Thursday, 17 April 2014

Kata Fulop responding to Number 1, The Plaza by GETINTHEBACKOFTHEVAN

Lucy and her partner are having a performance of a party and we are all invited. It is the Number 1: the Plaza by GETINTHEBACKOFTHEVAN at the Cambridge Junction. Lucy waves to us through her imaginary window, behind which we find her universe, the octagon of her London flat: door, bathroom, living room, couch, kitchen, door, bathroom, living room and soon. It is a strange post-feminist party performed by bubbly uber-feminine and stereotypically young- blond Lucy and her partner, master of one-liners, grunts and economical offences.

You may glide between the layers of performance.  There is the performance of a party, and show tunes, which act as deliberately awkward but quite frankly beautifully sang and marvellously ironic glue between scenes. One may experience a strange sense of déjà vu, and take a moment to reminisce about the duo’s last performance Big Hits, which as the title suggests was about “showbiz” .

More layers to come as Lucy’s bubbliness transforms into exaggerated submissiveness, and she is made to jump around and hide her, well yes, shit. As the performance goes on, the simple downwards spiral structure of the performance sucks you in. Slowly, the window is closed and the performers start to strip of their masks: the hair extensions come off, then the social mask. At the same time, the party gets smaller and smaller the audience less involved and at the end it is just the bare performers. Stripping reveals an unequal relation during which equality only strikes momentarily when the performers alternate in “doing”, routine-like pleasing of each other. The removal of social mask is followed by that of clothes, a flashback to submissive Lucy in stereotypical pornographic poses and a final cleansing shower.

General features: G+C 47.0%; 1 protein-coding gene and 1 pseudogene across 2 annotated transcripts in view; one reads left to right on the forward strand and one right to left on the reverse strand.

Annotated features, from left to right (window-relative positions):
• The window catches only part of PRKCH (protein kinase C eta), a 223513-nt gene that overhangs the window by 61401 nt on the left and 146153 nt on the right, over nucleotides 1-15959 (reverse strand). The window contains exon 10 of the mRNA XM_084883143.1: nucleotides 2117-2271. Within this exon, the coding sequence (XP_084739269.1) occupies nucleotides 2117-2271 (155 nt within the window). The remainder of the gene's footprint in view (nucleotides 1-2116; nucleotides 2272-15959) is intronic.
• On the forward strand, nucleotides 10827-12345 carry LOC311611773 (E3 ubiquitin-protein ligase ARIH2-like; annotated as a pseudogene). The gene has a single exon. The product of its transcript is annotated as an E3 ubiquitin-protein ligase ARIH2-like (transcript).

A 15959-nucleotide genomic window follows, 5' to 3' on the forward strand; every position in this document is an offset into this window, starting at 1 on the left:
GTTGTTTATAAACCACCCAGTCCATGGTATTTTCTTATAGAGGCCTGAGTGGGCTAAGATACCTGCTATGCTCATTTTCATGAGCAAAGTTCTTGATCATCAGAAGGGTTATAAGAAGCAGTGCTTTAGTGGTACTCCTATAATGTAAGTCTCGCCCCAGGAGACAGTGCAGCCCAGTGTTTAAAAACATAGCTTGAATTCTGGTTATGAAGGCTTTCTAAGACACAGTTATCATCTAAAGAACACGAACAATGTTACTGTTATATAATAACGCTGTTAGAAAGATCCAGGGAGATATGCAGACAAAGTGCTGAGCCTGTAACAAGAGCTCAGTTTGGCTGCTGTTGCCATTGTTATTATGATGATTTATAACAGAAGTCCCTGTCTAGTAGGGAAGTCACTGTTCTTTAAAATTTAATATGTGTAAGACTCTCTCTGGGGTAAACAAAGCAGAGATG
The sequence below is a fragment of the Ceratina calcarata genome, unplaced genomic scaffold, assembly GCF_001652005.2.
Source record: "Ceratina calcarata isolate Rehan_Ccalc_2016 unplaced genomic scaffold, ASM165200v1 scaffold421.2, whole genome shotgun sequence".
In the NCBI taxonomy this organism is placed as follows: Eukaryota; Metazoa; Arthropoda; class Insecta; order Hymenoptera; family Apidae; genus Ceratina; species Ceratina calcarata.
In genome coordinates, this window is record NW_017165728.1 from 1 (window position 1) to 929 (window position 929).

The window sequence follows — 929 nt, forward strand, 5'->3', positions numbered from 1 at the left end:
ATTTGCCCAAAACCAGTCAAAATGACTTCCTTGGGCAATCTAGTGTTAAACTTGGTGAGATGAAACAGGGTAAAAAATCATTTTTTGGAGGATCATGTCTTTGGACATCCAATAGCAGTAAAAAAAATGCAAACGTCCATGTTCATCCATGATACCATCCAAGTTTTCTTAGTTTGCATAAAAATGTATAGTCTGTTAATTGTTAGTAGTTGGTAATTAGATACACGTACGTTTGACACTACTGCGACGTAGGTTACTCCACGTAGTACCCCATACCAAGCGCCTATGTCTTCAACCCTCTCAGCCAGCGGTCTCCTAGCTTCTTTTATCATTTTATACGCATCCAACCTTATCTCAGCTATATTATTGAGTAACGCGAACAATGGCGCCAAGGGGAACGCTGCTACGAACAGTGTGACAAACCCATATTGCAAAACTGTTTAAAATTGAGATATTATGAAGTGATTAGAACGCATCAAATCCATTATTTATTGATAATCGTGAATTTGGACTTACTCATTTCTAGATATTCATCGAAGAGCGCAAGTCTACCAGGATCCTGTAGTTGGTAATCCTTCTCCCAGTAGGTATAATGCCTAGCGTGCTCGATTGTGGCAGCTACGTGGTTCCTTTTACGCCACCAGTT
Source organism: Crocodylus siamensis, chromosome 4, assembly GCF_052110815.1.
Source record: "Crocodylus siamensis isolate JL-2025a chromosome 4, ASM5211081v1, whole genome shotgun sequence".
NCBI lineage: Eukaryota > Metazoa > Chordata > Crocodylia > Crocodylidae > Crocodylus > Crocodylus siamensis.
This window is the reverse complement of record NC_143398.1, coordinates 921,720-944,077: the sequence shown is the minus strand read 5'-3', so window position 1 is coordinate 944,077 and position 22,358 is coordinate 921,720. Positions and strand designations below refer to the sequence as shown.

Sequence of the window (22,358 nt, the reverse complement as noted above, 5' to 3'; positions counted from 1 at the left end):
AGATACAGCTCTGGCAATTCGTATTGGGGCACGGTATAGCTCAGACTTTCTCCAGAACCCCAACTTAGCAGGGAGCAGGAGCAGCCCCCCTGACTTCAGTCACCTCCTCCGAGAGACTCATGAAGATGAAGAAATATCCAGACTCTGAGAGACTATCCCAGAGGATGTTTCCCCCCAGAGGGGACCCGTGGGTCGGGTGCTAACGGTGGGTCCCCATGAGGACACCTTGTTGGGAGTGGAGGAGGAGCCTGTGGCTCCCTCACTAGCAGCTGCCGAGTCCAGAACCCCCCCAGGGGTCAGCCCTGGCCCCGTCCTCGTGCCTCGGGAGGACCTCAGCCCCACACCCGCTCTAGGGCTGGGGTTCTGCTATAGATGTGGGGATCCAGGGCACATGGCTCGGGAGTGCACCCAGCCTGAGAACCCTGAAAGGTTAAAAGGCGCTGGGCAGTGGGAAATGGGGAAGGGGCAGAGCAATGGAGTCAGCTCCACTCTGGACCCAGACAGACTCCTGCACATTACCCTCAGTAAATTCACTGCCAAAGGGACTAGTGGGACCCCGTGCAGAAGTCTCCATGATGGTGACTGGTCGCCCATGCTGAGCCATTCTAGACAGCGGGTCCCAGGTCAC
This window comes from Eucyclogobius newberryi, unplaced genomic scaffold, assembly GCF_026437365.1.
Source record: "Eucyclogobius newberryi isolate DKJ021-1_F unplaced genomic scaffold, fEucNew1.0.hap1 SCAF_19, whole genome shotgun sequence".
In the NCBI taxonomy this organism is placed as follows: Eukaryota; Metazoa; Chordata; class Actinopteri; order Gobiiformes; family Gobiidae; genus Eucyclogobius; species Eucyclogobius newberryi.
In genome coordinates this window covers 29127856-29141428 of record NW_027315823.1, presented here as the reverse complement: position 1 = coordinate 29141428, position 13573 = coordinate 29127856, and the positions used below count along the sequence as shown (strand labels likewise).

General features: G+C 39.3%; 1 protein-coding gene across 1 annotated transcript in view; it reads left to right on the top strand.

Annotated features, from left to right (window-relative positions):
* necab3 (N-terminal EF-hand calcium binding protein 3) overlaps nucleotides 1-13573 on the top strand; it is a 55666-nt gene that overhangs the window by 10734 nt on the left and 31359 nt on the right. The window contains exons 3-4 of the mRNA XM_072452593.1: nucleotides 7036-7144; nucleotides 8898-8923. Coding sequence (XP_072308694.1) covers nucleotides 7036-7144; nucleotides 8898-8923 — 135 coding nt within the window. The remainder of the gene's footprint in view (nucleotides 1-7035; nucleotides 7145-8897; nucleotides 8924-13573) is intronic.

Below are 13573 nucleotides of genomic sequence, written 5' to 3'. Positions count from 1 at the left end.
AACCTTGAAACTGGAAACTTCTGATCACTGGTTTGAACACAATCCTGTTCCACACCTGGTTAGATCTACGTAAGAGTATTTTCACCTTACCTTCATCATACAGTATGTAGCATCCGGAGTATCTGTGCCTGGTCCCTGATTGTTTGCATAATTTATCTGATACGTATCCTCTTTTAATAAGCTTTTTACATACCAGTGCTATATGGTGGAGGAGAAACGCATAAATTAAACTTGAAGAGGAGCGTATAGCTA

As Lucy washes of her “performing Lucy” mask, and all the shit that comes with being, we are left to wonder about this complex yet silly show that unsurprisingly does not bite as much as we may think. I still wonder, how much more brutal and less layered the show would have been if Lucy’s partner was not performed by young woman in a skin-tight long red dress, but by a man?

1 comment:

  1. Hi Kata,

    This is really interesting. First off, you write with a real sense of pop and ping, which is great. It’s a really enjoyable thing to read. You draw out a really interesting side of the performance - the point about when the window closes is really astute - but I wonder if you just need to round the thinking process off and tell us, kind of outright, what you felt the performance was up to overall. (The answer, probably, is lots of things, almost too many to list in full.) Anyway, I really enjoyed reading this. Thanks.